Billed as the “definitive documentary about the culturally iconic puppetry and animation technique devised by Gerry and Sylvia Anderson”, “Filmed in Supermarionation” follows the AP Films studio (later Century 21) from its early work on the “Watch with Mother”-ish “Adventures of Twizzle”, through the phenomenon of “Thunderbirds”, and into its eventual decline and ignominy (AKA “The Secret Service”).
There are stories, reflections and explanations from a huge number of talking heads. So many in fact that it’s sometimes difficult to keep track of who everybody is. The captioning could be better, but it feels mean to offer any criticism of a product that’s so full of affection. Troy Tempest, Thunderbird 2, the Mysterons – all names so familiar to generations of children. You can’t fake the excitement that races through a 25-year-old boy’s heart when Thunderbird 4 dives onto the screen.
Lady Penelope and Parker are on hand to offer bridging narration, while Brains pops up to explain the various technological breakthroughs of AP Films. The archive footage is plentiful and impressive given it’s from a time before DVD extras, and the clips are well chosen. Gerry Anderson’s recollection of almost asphyxiating his business partner while getting aerial shots for “Supercar” is intercut with footage of Mike Murray and Doctor Popkiss struggling to pull their marvellous vehicle out of a nosedive. The shows are allowed to comment on their creators as much as the other way around.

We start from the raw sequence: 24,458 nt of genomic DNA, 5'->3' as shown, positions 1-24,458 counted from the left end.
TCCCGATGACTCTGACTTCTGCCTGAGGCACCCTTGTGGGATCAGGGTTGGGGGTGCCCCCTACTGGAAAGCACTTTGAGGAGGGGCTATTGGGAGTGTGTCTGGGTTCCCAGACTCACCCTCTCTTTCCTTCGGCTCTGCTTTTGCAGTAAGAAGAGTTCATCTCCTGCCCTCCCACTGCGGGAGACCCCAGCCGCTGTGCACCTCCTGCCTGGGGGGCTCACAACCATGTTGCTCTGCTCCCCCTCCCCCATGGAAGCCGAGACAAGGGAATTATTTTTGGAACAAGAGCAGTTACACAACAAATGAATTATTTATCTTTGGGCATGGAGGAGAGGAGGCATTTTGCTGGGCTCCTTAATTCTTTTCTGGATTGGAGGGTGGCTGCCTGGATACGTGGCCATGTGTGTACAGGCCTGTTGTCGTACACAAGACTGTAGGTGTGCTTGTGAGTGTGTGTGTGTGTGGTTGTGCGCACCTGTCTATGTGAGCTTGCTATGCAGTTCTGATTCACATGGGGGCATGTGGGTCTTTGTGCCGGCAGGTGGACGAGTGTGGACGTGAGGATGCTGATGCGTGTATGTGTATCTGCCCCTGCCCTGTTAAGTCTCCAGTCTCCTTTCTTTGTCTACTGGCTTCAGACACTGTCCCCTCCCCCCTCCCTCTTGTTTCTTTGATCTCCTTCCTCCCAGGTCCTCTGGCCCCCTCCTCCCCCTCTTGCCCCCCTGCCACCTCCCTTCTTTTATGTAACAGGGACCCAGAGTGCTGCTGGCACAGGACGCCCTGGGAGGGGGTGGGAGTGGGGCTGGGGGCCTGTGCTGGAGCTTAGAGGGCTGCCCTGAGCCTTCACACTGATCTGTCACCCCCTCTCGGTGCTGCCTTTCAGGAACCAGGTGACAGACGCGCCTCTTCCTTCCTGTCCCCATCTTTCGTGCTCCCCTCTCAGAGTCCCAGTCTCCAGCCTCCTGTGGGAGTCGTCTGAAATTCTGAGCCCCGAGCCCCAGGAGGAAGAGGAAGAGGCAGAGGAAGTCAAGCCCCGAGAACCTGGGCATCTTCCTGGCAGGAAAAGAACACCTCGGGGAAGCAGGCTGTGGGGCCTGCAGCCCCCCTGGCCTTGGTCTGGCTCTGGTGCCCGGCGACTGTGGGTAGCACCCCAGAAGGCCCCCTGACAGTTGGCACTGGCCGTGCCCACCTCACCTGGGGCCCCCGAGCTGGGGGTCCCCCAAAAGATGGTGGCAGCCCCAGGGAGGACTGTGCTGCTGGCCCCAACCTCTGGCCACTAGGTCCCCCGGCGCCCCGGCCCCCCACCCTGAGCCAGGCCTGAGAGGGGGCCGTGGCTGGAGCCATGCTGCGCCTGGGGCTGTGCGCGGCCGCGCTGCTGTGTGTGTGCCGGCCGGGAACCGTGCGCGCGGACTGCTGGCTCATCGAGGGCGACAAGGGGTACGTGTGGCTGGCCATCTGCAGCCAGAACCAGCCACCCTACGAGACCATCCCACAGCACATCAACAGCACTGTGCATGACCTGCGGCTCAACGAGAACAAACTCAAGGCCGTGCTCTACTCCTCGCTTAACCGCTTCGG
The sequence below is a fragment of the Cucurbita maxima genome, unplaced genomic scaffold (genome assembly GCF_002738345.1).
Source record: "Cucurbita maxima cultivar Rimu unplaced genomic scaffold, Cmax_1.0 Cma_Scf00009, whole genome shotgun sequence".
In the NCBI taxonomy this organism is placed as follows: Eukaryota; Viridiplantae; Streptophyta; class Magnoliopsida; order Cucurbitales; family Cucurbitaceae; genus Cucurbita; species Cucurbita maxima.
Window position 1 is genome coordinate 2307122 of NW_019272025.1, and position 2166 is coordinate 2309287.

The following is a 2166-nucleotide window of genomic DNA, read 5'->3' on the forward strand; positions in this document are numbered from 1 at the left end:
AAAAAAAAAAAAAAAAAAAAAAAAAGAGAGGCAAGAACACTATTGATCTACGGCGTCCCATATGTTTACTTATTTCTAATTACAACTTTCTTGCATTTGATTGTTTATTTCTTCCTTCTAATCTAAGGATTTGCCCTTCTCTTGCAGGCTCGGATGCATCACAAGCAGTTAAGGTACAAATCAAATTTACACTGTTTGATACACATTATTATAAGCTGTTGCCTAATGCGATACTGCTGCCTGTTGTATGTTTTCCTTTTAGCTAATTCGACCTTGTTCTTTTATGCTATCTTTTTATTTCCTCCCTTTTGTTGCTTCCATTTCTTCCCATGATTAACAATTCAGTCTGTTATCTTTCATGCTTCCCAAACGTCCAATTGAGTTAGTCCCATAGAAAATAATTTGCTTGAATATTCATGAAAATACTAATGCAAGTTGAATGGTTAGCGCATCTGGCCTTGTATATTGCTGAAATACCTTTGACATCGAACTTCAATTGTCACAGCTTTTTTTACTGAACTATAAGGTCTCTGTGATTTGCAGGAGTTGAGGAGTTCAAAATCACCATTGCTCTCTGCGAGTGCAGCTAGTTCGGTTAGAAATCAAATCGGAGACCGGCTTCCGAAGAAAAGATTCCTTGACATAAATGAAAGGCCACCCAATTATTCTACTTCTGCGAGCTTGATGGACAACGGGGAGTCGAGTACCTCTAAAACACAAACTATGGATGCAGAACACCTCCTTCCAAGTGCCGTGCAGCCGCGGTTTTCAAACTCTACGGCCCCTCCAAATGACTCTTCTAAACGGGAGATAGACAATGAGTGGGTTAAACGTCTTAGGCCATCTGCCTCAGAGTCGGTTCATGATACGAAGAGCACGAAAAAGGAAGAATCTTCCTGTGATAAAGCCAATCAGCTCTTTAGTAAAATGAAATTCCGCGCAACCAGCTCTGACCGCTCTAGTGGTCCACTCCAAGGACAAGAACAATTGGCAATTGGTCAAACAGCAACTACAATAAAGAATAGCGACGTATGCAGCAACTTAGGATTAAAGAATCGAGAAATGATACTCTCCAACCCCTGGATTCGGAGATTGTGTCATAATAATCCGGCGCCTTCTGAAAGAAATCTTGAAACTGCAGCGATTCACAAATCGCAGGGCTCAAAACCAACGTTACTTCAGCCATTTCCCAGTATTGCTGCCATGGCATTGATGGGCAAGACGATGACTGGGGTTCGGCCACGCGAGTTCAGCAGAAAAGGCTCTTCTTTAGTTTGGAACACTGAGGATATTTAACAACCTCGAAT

Of course there were limitations to puppetry, and they’re discussed at length, but it was in pushing against them that AP Films broke through to new ground. “Thunderbirds” was the perfect storm of creativity: one of the best premises in TV history, fantastic staging (the rocket comes out of the pool!) and, in Barry Gray’s iconic march, one of the strongest themes ever written for film or television.
The work of the Andersons and their team of puppeteers, directors and actors was groundbreaking – and the film will not let you forget that. It reminds you why these shows had such an impact on so many, and refutes the easy assumption that it’s because of childhood naivety. “Filmed in Supermarionation” is a witty, inventive and warm account of a truly creative team.
“Filmed in Supermarionation” is out on DVD now.